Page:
Pittsburgh cleared a major roadblock to negotiating yearly contributions from nonprofits by dropping a lawsuit against UPMC, but it also shed what promised to be costly, time-consuming litigation, experts said.
Mayor Bill Peduto on Tuesday said the city took a “leap of good faith” in dropping its legal challenge of UPMC’s tax-exempt status. The health care giant responded on Monday by dropping a federal countersuit. UPMC did not respond to a request for comment.
Peduto, who has said he wants $20 million collectively from nonprofits to help pay for services such as fire and police protection, and smooth streets, said the legal peace treaty paves the way for successful negotiations.
“(UPMC is) the largest employer in the state of Pennsylvania, and they have an opportunity, and in some cases a responsibility, to be able to provide more than just their basic services and to be a good community partner in creating opportunities, whether it’s for job training or if it’s programming for youth or even if it’s housing,” Peduto said.
Pittsburgh avoided a budget-busting lawsuit, one legal expert said. City officials could not immediately provide how much they’ve spent to date on the legal costs.
“It’s hard to say whether or not the city or UPMC could have won the lawsuit and won the inevitable appeal,” said John Burkoff, a University of Pittsburgh law professor. “One thing that everyone would agree on is it would take years, and it would take a lot of money to fight a lawsuit like this. This certainly seems like a sensible strategic decision to me.”
Peduto and Pittsburgh’s state-appointed financial overseers have said an agreement with nonprofits is critical for the city to close a $60 million gap between its revenue and its capital needs.
City officials are trying to cut costs, including a wage freeze for city employees, while finding new revenue sources such as advertising on city property.
Former Mayor Luke Ravenstahl, who had minimal contact with nonprofits, filed the suit last year in an attempt to squeeze them for more cash. UPMC posted $10.2 billion in revenue and $10.1 billion in expenses for the fiscal year ending in June 2013.
Nonprofit experts predicted the icy relations will thaw.
“I would imagine that seeing the city extending an olive branch and saying we really want to work with you rather than fight with you would be an encouraging thing in most relationships,” said Peggy Morrison Outon, director of the Bayer Center for Nonprofit Management at Robert Morris University.
Peduto said even though the lawsuit against UPMC is over, Pittsburgh has the option to return to court and sue “UPMC and any nonprofit if we feel they are running a for-profit operation” that doesn’t deserve tax-exempt status.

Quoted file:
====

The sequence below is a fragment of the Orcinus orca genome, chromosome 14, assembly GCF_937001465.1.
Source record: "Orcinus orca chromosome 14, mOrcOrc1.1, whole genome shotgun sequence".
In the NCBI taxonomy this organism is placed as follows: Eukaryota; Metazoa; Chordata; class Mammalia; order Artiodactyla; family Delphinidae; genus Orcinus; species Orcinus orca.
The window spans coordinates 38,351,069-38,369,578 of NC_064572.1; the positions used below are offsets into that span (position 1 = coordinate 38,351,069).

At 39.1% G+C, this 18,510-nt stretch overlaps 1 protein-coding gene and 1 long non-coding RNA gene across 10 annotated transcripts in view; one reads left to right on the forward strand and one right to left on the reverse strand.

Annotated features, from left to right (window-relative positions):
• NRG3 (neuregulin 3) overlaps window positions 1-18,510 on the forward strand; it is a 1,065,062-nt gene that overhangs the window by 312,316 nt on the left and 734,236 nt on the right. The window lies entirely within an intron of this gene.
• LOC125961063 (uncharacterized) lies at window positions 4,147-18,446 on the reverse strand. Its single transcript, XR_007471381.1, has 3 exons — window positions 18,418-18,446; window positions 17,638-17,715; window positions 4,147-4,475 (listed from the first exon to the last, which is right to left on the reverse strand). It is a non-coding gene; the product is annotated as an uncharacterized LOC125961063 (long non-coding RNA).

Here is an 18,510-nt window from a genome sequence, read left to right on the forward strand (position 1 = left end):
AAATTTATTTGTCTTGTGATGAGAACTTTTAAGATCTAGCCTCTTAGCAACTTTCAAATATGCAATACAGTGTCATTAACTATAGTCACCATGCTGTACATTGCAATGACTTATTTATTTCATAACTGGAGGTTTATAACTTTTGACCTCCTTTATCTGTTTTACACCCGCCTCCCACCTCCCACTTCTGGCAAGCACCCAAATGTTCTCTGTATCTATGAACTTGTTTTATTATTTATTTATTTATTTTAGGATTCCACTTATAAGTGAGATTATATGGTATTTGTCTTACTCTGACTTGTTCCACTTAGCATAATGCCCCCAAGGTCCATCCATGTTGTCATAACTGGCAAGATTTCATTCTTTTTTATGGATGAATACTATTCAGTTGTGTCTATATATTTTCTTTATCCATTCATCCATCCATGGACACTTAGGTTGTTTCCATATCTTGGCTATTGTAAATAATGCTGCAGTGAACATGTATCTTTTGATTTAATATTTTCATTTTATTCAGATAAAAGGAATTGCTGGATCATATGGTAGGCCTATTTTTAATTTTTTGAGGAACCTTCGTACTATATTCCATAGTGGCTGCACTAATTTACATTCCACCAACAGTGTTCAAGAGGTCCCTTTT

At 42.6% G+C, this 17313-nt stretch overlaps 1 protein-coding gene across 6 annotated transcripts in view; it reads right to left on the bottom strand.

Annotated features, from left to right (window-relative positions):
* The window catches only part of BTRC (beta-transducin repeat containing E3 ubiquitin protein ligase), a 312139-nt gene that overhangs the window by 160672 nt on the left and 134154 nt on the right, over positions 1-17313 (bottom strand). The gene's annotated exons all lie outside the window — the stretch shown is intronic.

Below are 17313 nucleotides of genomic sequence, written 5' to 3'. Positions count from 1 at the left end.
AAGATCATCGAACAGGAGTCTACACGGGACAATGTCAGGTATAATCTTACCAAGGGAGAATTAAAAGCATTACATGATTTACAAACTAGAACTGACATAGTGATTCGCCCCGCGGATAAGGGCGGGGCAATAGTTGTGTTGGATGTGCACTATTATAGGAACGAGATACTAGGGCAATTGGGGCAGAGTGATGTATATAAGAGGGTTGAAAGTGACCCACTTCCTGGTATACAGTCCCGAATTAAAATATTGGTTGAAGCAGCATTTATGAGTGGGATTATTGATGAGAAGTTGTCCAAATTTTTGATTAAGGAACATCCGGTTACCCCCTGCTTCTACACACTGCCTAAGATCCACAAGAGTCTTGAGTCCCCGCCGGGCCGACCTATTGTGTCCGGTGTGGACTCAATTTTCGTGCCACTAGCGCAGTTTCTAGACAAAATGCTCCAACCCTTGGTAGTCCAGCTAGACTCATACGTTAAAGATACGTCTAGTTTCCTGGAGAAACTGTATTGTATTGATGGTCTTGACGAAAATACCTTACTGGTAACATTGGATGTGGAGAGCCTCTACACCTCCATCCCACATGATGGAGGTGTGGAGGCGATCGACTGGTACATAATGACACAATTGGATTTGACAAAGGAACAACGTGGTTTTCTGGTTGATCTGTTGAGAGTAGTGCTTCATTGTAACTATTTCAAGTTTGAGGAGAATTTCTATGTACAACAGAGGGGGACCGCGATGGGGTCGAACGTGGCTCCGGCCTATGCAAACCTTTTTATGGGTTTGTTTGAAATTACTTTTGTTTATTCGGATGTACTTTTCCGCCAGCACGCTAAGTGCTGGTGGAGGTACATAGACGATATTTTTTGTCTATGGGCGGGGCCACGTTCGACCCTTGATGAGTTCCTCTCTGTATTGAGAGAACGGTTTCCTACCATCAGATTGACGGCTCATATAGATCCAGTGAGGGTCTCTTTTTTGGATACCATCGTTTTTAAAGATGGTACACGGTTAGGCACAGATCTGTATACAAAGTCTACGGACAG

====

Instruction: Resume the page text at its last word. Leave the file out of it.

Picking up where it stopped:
He doesn’t expect an agreement in time to aid the 2015 budget.
Pittsburgh must submit annual budgets by late September for approval of the Intergovernmental Cooperation Authority, one of its two state-appointed financial overseers.
This year the city budgeted $2.1 million in agreed-upon nonprofit contributions. That contribution drops to $830,000 each year starting in 2015, according to Pittsburgh’s five-year financial plan.
Outon said most nonprofits — 90 percent have 10 or fewer employees — can’t afford to give, adding that the core mission of all charities is to provide community services that help lessen costs of government.
“This idea that there’s money to pay taxes is ludicrous for most nonprofit organizations,” she said. “They don’t have it.”
Peduto said he and Chief of Staff Kevin Acklin have met regularly with UPMC and leaders from other large nonprofits. He said they’ve indicated a willingness to contribute more. He identified UPMC, Highmark, the University of Pittsburgh and Carnegie Mellon University as the top four.
“All four realize there’s more that can be done, but it has to be structured in a way that they agree on, and that’s where the conversations have been headed,” Peduto said.
Highmark and CMU did not respond to requests for comment.
Reynolds Clark, chief of staff for the University of Pittsburgh’s Office of Chancellor, said the city cleared a “major hurdle” by dropping the suit.
Clark also chaired a collaboration of nonprofits known as the Pittsburgh Public Service Fund, established to distribute payments in lieu of taxes to the city. The group, which disbanded this year after its agreement expired, gave Pittsburgh about $5.2 million total in 2012 and 2013.
Clark said he was unaware of any negotiations between the city and university or service fund members.
“If they dropped the lawsuit, I’m sure discussions will be taking place,” he said.
Acklin told the Tribune-Review on Thursday that the city and UPMC were hoping to establish a fund for nonprofits to invest in city neighborhoods and housing. Peduto said that’s one of several possibilities but did not offer details.
The city on Friday declined to appeal an Allegheny County judge’s ruling that would have forced it to sue each of UPMC’s 37 subsidiaries, rather than a single entity, to challenge the tax-exempt status of the health care giant.
UPMC responded by dropping its federal countersuit claiming the city, former Mayor Luke Ravenstahl and a union group conspired to violate UPMC’s constitutional rights by challenging its tax status.
With the tax-status dispute over, UPMC must return the digital copy of Ravenstahl’s computer hard drive to the city, U.S. District Judge Joy Flowers Conti said on Tuesday.
Her order gives UPMC an Aug. 8 deadline to turn over the sealed package containing a mirror image of the hard drive.
The judge allowed UPMC to hire an expert to make the copy of the hard drive to preserve it as potential evidence in the medical giant’s lawsuit.
Bob Bauder is a staff writer for Trib Total Media. He can be reached at 412-765-2312 or [email protected].